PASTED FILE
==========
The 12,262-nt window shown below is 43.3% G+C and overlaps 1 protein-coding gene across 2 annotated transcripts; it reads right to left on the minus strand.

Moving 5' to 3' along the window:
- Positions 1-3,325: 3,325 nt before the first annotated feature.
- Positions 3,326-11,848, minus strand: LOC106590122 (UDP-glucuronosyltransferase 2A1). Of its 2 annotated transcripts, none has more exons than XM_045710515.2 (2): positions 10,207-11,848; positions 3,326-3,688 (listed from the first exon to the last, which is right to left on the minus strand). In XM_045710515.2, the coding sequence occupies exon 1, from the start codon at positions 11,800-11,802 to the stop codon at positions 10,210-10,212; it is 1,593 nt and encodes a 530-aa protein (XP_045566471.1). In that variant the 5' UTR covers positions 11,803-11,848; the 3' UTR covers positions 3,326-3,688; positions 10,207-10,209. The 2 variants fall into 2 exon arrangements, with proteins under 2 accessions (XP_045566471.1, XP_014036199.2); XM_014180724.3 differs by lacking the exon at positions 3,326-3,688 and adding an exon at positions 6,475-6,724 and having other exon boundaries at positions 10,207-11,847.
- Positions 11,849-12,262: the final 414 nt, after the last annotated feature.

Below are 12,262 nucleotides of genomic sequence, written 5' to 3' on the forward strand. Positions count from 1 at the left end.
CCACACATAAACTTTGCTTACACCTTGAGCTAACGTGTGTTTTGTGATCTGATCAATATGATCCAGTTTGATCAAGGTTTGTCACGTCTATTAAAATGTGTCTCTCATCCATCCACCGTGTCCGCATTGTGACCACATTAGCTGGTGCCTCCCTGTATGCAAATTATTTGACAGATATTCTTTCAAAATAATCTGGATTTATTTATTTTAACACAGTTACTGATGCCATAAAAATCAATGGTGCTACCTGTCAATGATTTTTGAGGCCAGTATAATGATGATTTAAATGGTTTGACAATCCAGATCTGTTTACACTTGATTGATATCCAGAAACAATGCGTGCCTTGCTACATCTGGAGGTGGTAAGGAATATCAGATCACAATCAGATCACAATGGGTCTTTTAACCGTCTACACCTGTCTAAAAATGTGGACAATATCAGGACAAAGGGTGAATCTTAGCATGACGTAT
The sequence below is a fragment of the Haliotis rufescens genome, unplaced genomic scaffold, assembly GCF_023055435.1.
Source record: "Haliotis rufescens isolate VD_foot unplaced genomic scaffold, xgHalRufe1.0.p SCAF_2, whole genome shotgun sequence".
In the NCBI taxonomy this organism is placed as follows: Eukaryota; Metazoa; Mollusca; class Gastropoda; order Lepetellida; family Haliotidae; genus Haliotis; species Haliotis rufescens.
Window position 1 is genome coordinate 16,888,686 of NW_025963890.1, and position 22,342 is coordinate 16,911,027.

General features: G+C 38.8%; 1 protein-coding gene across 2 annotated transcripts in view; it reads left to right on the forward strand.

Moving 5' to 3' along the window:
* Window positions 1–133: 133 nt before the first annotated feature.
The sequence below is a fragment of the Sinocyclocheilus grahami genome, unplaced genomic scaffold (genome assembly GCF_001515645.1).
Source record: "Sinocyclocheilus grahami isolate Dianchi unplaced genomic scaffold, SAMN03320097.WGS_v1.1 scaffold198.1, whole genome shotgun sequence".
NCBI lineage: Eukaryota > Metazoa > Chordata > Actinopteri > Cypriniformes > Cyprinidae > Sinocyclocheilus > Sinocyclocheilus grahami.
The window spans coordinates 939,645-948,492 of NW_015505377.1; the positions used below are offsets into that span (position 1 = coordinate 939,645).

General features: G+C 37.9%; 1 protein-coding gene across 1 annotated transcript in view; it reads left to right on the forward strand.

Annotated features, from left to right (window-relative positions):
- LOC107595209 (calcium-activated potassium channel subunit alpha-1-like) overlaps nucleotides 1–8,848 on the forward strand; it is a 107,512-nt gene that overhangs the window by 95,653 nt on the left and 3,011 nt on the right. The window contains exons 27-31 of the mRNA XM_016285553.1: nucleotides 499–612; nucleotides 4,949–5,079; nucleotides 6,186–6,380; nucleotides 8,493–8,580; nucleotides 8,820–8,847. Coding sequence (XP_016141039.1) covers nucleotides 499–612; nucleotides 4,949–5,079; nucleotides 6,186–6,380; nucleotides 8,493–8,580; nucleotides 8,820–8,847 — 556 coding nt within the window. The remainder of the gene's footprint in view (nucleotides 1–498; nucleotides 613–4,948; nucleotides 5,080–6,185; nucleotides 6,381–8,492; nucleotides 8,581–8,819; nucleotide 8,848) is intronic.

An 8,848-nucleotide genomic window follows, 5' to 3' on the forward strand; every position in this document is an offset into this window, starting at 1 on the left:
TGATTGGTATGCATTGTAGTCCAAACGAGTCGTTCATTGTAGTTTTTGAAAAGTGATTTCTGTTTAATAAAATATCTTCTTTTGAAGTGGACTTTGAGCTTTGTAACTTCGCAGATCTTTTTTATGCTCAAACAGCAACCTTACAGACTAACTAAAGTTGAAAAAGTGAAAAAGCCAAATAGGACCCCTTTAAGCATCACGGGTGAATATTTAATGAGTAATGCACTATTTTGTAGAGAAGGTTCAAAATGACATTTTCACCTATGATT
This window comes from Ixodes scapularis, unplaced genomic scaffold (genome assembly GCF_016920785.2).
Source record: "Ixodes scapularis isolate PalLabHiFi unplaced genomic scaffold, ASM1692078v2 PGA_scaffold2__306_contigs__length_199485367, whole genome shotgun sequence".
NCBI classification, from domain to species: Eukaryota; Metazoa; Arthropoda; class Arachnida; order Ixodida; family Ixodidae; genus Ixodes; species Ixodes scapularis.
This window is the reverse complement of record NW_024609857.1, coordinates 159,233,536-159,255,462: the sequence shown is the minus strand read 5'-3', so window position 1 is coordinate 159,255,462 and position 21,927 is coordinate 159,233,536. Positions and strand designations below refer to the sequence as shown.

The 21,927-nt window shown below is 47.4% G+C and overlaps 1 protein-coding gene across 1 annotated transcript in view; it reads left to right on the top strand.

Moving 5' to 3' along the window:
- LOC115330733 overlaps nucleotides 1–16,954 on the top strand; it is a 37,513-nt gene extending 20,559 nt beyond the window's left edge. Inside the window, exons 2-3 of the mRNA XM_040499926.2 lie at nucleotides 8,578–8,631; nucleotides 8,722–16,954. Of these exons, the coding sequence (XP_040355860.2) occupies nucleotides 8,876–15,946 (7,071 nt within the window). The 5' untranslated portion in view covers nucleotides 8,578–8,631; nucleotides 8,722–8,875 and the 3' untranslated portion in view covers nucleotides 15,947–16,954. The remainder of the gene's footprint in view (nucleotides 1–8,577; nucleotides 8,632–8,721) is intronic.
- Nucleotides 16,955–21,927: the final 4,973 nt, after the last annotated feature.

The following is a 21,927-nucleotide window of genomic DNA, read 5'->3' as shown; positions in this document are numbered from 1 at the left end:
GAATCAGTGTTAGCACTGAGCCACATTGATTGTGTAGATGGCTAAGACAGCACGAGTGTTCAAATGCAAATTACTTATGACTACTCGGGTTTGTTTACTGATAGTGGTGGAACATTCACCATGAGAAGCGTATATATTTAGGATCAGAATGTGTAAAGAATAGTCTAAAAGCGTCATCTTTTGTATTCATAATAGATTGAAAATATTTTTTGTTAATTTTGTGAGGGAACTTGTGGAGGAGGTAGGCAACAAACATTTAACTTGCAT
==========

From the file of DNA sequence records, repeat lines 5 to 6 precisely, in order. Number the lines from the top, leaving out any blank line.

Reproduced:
- Positions 11,849-12,262: the final 414 nt, after the last annotated feature.

Below are 12,262 nucleotides of genomic sequence, written 5' to 3' on the forward strand. Positions count from 1 at the left end.